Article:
Recently I stepped into the Lower School music classroom, where our preschool students were engaged in class with their dedicated music teacher, Ms. Novesky. She was playing a sweet, classical piece on the piano and had instructed the students to pretend they were snowflakes and drift to the ground to the sound of the music. I couldn’t resist. I soon found myself joining them, imagining myself as a beautiful snowflake and magically floating to the music, along with the breeze, slowly… slowly to the ground. Much to my surprise and delight, the students seemed to think my joining them was completely normal! The children were asked to feel, to listen, to artistically interpret–and to be silent. In a way, it was a three-year-old version of a meditation as they felt the rhythm of winter and eventually all slumped on the floor, contributing to a snowpack.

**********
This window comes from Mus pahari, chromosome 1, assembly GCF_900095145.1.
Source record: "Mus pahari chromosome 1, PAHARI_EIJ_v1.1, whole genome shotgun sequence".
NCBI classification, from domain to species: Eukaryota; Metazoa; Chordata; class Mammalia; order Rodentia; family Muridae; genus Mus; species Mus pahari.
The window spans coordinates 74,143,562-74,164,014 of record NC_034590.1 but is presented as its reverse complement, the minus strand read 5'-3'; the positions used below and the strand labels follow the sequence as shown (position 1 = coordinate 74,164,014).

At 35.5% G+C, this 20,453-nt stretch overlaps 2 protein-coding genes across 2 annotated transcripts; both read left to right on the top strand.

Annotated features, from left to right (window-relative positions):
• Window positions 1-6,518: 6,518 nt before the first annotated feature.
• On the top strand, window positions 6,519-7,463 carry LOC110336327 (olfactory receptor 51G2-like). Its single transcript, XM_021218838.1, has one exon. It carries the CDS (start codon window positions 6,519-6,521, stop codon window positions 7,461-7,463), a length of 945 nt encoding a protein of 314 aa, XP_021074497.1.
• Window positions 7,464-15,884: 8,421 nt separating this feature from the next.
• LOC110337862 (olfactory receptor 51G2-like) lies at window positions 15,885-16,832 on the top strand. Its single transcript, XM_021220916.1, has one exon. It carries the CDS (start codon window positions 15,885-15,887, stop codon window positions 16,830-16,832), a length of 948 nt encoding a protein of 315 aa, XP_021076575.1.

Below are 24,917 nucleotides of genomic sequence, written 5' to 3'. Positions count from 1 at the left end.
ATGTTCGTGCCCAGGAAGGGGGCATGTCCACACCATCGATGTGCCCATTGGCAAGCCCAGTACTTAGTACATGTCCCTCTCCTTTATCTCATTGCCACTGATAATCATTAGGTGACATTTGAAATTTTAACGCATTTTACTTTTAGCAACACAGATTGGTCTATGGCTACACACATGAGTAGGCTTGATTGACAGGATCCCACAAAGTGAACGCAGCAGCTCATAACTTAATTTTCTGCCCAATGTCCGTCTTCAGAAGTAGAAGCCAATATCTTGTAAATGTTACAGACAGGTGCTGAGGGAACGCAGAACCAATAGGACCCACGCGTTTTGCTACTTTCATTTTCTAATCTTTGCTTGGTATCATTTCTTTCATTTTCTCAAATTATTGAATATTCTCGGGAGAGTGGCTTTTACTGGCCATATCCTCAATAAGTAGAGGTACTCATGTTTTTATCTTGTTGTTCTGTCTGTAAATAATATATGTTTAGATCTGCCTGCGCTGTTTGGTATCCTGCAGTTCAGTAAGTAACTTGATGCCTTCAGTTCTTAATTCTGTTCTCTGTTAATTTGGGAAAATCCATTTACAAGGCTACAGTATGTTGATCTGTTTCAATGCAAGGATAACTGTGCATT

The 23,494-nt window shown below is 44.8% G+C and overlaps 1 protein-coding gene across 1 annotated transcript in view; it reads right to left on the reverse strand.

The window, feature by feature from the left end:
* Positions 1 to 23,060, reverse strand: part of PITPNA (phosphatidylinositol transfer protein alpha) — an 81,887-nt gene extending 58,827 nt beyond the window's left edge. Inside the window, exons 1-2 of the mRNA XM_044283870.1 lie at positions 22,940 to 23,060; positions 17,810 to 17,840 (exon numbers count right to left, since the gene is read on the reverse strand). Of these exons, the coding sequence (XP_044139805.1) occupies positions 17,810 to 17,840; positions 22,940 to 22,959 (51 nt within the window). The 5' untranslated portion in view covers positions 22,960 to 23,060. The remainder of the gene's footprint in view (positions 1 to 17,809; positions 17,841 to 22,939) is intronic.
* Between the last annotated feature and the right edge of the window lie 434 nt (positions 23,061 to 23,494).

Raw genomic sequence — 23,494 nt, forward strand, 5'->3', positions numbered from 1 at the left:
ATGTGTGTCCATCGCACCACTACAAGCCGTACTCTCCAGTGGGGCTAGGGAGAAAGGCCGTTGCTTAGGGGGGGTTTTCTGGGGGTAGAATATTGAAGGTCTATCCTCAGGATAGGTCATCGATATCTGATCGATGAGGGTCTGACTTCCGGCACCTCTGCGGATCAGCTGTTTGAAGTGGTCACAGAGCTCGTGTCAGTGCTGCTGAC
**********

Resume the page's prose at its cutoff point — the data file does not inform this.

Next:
After the snowflake dance, Ms. Novesky passed out magical “ice skates” and gave explicit instructions to the students as they “skated” around the room–on paper plates! At the end of the activity she asked them to describe how the movement on the “skates” felt different than how they had moved before. One of the young girls described how she had to keep her feet solidly on the ground in order to “skate” and glide across the floor. Others shared their feelings and listened to their classmates describe their experience.
When I left the music room, I thought about what an exceptional experience I had just witnessed–in fact participated in–in the life of our students. There was tremendous learning built into a seemingly simple exercise. Students had the opportunity to connect with the music and listen to it and to each other’s feelings. They were able to embrace their creativity through movement and physical expression of the music. They were asked to pay attention and interpret their experience.
There was also a very personal take-away for me: a poignant reminder of the need to pause on occasion from the busyness of the day to creatively connect or even to be still and breathe. It is all too rare a luxury these days, and yet it can be one of the most profound gifts that we can give ourselves. Simplicity. Even silence. There is power and beauty in allowing ourselves to re-connect.